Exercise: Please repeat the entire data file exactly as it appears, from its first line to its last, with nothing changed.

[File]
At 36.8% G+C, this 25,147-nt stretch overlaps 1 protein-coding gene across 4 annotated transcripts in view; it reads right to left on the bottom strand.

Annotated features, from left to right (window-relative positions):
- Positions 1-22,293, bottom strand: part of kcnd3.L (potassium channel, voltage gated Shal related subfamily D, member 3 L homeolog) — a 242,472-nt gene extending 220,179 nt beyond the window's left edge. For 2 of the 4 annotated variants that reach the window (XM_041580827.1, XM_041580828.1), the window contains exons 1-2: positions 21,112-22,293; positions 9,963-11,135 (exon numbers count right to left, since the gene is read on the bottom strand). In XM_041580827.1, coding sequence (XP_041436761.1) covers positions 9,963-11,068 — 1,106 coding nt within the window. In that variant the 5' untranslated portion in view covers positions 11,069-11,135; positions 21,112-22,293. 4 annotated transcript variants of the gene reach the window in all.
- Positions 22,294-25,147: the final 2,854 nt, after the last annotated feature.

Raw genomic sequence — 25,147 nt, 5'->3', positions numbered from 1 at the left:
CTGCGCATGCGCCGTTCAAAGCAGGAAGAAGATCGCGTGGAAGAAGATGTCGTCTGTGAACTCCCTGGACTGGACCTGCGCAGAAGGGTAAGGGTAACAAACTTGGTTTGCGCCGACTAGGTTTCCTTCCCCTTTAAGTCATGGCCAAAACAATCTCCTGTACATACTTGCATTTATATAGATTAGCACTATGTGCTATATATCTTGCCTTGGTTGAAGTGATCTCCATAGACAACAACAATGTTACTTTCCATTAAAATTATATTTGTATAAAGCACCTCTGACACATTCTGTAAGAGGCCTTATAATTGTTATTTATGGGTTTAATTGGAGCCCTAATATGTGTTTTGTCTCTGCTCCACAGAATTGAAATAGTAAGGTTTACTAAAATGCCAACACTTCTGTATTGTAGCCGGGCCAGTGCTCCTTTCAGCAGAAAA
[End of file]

At 36.8% G+C, this 25,147-nt stretch overlaps 1 protein-coding gene across 4 annotated transcripts in view; it reads right to left on the bottom strand.

Annotated features, from left to right (window-relative positions):
- Positions 1-22,293, bottom strand: part of kcnd3.L (potassium channel, voltage gated Shal related subfamily D, member 3 L homeolog) — a 242,472-nt gene extending 220,179 nt beyond the window's left edge. For 2 of the 4 annotated variants that reach the window (XM_041580827.1, XM_041580828.1), the window contains exons 1-2: positions 21,112-22,293; positions 9,963-11,135 (exon numbers count right to left, since the gene is read on the bottom strand). In XM_041580827.1, coding sequence (XP_041436761.1) covers positions 9,963-11,068 — 1,106 coding nt within the window. In that variant the 5' untranslated portion in view covers positions 11,069-11,135; positions 21,112-22,293. 4 annotated transcript variants of the gene reach the window in all.
- Positions 22,294-25,147: the final 2,854 nt, after the last annotated feature.

Raw genomic sequence — 25,147 nt, 5'->3', positions numbered from 1 at the left:
CTGCGCATGCGCCGTTCAAAGCAGGAAGAAGATCGCGTGGAAGAAGATGTCGTCTGTGAACTCCCTGGACTGGACCTGCGCAGAAGGGTAAGGGTAACAAACTTGGTTTGCGCCGACTAGGTTTCCTTCCCCTTTAAGTCATGGCCAAAACAATCTCCTGTACATACTTGCATTTATATAGATTAGCACTATGTGCTATATATCTTGCCTTGGTTGAAGTGATCTCCATAGACAACAACAATGTTACTTTCCATTAAAATTATATTTGTATAAAGCACCTCTGACACATTCTGTAAGAGGCCTTATAATTGTTATTTATGGGTTTAATTGGAGCCCTAATATGTGTTTTGTCTCTGCTCCACAGAATTGAAATAGTAAGGTTTACTAAAATGCCAACACTTCTGTATTGTAGCCGGGCCAGTGCTCCTTTCAGCAGAAAA